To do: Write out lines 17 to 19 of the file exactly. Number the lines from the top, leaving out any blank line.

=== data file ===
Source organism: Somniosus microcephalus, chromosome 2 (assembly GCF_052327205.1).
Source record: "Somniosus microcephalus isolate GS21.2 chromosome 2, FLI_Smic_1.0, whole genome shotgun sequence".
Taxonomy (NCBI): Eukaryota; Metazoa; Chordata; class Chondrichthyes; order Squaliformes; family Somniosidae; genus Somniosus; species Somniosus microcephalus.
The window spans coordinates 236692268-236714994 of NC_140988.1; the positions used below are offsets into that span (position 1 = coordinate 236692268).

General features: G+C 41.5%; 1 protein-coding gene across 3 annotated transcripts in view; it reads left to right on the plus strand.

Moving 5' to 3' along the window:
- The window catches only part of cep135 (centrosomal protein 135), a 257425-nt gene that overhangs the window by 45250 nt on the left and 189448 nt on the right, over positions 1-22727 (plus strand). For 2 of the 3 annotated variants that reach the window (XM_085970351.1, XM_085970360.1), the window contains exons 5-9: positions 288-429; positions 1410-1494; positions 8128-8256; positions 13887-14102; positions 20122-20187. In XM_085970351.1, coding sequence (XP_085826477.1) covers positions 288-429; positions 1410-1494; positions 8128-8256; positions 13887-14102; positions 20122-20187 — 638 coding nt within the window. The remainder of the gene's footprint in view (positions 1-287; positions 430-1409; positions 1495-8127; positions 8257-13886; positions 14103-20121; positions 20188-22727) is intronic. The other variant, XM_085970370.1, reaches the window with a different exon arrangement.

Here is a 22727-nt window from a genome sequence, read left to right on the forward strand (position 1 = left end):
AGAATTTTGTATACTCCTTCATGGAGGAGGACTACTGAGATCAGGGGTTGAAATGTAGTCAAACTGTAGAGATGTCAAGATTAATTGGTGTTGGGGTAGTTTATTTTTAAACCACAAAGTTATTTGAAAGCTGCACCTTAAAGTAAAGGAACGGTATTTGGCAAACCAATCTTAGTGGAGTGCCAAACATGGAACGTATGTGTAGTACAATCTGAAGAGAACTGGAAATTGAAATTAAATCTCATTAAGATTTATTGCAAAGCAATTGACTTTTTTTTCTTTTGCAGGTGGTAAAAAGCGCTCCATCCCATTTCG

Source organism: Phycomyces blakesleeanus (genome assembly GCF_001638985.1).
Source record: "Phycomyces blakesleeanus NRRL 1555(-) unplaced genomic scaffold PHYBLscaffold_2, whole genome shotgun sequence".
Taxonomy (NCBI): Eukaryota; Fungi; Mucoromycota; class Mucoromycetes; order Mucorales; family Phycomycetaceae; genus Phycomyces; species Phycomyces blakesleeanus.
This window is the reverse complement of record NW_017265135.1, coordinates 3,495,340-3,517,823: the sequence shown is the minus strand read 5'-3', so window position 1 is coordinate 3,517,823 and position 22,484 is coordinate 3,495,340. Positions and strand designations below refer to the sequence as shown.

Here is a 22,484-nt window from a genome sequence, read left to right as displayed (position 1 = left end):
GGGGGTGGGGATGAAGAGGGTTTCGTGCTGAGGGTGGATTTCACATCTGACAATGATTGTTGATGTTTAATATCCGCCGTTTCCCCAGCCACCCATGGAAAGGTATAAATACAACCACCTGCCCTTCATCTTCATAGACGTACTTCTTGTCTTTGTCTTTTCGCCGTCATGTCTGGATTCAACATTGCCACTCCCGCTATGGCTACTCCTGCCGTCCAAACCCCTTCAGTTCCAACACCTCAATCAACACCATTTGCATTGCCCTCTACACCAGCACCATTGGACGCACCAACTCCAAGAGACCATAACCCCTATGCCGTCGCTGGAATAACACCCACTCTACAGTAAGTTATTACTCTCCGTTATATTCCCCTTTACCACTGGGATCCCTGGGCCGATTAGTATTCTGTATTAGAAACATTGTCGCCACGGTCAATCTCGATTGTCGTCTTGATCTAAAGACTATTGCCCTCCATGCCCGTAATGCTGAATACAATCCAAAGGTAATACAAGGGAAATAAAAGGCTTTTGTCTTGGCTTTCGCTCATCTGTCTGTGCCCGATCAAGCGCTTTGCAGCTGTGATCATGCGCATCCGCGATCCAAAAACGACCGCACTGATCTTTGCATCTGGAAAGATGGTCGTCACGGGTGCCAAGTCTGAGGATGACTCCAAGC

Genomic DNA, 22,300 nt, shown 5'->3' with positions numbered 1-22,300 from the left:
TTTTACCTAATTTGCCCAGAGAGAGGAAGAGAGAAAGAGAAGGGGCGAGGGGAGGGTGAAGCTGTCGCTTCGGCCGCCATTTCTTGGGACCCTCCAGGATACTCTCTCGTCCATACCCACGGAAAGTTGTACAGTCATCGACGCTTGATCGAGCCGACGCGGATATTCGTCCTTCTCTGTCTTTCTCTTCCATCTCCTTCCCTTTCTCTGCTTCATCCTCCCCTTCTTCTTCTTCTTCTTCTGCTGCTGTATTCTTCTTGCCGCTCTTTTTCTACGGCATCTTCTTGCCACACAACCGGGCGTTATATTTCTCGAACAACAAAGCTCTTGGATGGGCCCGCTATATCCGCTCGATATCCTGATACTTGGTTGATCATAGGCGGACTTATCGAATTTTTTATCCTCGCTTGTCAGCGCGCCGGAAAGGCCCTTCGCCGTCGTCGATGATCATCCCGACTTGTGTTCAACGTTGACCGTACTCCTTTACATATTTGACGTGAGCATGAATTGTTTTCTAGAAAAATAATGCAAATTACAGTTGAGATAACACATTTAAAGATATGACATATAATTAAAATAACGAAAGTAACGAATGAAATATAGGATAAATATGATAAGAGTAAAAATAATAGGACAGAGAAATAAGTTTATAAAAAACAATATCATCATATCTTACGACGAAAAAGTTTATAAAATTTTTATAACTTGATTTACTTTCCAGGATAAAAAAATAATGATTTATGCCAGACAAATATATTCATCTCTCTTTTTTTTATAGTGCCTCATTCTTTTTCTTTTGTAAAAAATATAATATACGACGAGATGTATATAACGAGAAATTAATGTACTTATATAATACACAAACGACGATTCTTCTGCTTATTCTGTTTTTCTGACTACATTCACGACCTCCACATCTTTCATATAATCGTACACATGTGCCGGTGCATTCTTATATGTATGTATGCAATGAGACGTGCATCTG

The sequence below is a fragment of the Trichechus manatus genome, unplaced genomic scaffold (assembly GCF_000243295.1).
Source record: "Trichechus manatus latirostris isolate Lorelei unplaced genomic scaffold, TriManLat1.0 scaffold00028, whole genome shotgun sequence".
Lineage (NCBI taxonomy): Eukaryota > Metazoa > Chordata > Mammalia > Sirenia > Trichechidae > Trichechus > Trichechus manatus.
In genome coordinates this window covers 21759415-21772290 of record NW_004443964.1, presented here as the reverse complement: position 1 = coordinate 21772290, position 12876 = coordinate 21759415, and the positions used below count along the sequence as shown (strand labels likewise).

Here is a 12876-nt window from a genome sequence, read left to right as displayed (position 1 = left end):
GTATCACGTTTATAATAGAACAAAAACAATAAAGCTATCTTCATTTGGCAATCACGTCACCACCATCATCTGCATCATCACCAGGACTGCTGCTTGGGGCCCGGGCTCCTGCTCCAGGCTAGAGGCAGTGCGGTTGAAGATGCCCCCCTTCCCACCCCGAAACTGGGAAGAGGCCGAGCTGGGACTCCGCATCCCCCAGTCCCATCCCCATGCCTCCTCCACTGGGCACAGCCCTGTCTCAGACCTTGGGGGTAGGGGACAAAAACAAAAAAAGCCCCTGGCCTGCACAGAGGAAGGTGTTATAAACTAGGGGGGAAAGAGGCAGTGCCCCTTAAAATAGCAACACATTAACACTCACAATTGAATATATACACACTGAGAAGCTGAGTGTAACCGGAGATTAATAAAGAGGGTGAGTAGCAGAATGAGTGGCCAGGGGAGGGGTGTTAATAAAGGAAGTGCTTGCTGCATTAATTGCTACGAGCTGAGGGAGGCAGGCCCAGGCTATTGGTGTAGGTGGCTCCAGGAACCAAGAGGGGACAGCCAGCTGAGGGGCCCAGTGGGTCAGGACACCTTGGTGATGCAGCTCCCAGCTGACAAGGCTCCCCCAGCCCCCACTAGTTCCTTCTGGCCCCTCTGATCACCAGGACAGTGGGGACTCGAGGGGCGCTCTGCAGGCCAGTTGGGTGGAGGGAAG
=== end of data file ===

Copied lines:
TTTTACCTAATTTGCCCAGAGAGAGGAAGAGAGAAAGAGAAGGGGCGAGGGGAGGGTGAAGCTGTCGCTTCGGCCGCCATTTCTTGGGACCCTCCAGGATACTCTCTCGTCCATACCCACGGAAAGTTGTACAGTCATCGACGCTTGATCGAGCCGACGCGGATATTCGTCCTTCTCTGTCTTTCTCTTCCATCTCCTTCCCTTTCTCTGCTTCATCCTCCCCTTCTTCTTCTTCTTCTTCTGCTGCTGTATTCTTCTTGCCGCTCTTTTTCTACGGCATCTTCTTGCCACACAACCGGGCGTTATATTTCTCGAACAACAAAGCTCTTGGATGGGCCCGCTATATCCGCTCGATATCCTGATACTTGGTTGATCATAGGCGGACTTATCGAATTTTTTATCCTCGCTTGTCAGCGCGCCGGAAAGGCCCTTCGCCGTCGTCGATGATCATCCCGACTTGTGTTCAACGTTGACCGTACTCCTTTACATATTTGACGTGAGCATGAATTGTTTTCTAGAAAAATAATGCAAATTACAGTTGAGATAACACATTTAAAGATATGACATATAATTAAAATAACGAAAGTAACGAATGAAATATAGGATAAATATGATAAGAGTAAAAATAATAGGACAGAGAAATAAGTTTATAAAAAACAATATCATCATATCTTACGACGAAAAAGTTTATAAAATTTTTATAACTTGATTTACTTTCCAGGATAAAAAAATAATGATTTATGCCAGACAAATATATTCATCTCTCTTTTTTTTATAGTGCCTCATTCTTTTTCTTTTGTAAAAAATATAATATACGACGAGATGTATATAACGAGAAATTAATGTACTTATATAATACACAAACGACGATTCTTCTGCTTATTCTGTTTTTCTGACTACATTCACGACCTCCACATCTTTCATATAATCGTACACATGTGCCGGTGCATTCTTATATGTATGTATGCAATGAGACGTGCATCTG

The sequence below is a fragment of the Trichechus manatus genome, unplaced genomic scaffold (assembly GCF_000243295.1).
Source record: "Trichechus manatus latirostris isolate Lorelei unplaced genomic scaffold, TriManLat1.0 scaffold00028, whole genome shotgun sequence".